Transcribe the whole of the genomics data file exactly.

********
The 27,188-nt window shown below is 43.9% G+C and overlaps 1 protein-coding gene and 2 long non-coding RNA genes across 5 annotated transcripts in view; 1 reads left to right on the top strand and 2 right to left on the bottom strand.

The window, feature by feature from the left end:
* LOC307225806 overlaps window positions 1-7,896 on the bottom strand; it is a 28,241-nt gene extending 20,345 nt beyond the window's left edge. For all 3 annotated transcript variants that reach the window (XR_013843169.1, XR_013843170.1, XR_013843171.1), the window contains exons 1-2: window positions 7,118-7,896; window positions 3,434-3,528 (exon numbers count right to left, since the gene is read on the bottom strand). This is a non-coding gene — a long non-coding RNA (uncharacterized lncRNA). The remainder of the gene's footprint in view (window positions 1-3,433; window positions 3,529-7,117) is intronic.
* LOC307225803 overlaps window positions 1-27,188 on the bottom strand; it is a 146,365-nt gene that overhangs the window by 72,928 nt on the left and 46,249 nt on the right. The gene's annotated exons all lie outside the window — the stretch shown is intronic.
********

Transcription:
The 27,188-nt window shown below is 43.9% G+C and overlaps 1 protein-coding gene and 2 long non-coding RNA genes across 5 annotated transcripts in view; 1 reads left to right on the top strand and 2 right to left on the bottom strand.

The window, feature by feature from the left end:
* LOC307225806 overlaps window positions 1-7,896 on the bottom strand; it is a 28,241-nt gene extending 20,345 nt beyond the window's left edge. For all 3 annotated transcript variants that reach the window (XR_013843169.1, XR_013843170.1, XR_013843171.1), the window contains exons 1-2: window positions 7,118-7,896; window positions 3,434-3,528 (exon numbers count right to left, since the gene is read on the bottom strand). This is a non-coding gene — a long non-coding RNA (uncharacterized lncRNA). The remainder of the gene's footprint in view (window positions 1-3,433; window positions 3,529-7,117) is intronic.
* LOC307225803 overlaps window positions 1-27,188 on the bottom strand; it is a 146,365-nt gene that overhangs the window by 72,928 nt on the left and 46,249 nt on the right. The gene's annotated exons all lie outside the window — the stretch shown is intronic.